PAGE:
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What transistor should I use for a touch-sensitive switch? Answered

I would like to run a 5v green laser diode off 4v (because it is easy to blow at 5v) using a touch-sensitive switch. I hope to use the switch with a thin layer of plastic in front but if the current from a human cannot pass through to activate the switch then I'll leave that feature. Anyway, I would like to know what Darlington transistor or regular transistors (to make a Darlington pair) to use that will operate the laser diode momentarily and safely.


The link to the laser diode: http://www.dealextreme.com/details.dx/sku.10094


If its that sensitive to over voltage, feed it from a 5V regulator !

Touch switch ?  Look for suitable circuits on line A darlington won't do it. You need to use a capacitance switched circuit.


I thought that a Darlington gives such a high current gain that putting a finger across contacts attached to the base and a voltage supply will switch the Darlington. I would use a capacitance switch but I thought they needed IC's and are quite complicated, I'll try to look up a simple one or cheap ready made switch.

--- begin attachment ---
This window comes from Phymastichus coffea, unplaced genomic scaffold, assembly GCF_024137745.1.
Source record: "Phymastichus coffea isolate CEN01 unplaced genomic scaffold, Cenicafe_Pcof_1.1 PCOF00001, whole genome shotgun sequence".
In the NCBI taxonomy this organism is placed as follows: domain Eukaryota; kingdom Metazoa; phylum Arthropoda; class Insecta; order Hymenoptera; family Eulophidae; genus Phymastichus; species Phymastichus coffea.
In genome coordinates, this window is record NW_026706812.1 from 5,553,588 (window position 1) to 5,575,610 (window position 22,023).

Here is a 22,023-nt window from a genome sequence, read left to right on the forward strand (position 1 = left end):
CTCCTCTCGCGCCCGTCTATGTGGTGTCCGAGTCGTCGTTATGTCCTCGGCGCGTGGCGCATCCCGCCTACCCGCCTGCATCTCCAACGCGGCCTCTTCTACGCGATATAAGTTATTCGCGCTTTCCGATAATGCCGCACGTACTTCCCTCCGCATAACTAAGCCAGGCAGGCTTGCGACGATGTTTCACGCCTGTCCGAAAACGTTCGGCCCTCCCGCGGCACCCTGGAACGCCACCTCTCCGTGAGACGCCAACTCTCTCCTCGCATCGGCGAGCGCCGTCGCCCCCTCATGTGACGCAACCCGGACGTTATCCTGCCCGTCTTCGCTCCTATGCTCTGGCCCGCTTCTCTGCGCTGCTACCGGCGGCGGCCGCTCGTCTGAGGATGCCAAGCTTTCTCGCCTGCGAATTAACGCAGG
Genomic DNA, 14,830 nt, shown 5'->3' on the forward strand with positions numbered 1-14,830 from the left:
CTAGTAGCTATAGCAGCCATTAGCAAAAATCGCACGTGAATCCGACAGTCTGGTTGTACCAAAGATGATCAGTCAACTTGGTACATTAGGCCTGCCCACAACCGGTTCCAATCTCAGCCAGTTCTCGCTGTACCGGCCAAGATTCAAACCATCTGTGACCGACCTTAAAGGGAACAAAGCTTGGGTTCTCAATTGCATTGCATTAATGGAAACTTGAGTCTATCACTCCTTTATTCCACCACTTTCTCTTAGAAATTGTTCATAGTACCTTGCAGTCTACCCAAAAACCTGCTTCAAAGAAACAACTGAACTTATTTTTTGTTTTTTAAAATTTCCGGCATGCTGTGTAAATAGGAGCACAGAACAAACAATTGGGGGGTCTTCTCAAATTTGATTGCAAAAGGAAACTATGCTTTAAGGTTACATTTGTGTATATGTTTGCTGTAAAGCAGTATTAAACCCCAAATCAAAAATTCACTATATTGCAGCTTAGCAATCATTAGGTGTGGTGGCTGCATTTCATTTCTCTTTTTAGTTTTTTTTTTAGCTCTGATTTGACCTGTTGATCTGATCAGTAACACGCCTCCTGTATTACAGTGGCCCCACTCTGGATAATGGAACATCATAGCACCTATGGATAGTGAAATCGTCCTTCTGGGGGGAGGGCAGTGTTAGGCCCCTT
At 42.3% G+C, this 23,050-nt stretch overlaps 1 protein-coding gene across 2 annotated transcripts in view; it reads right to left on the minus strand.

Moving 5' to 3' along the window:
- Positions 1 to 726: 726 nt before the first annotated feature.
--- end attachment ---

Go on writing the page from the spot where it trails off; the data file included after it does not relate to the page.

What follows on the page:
Sorry Jim,

You won't have enough leakage through the dielectric that a bipolar transistor can handle through your touch contact. And the laser diode needs such a lot of current, that even <very high> x <base current> won't be enough.

Try looking for simple touch circuits, but companies like Atmel/Qprox do single chip, cheap capacitance switching solutions that take all the headaches away.


Does the following switch actually work? It's a little confusing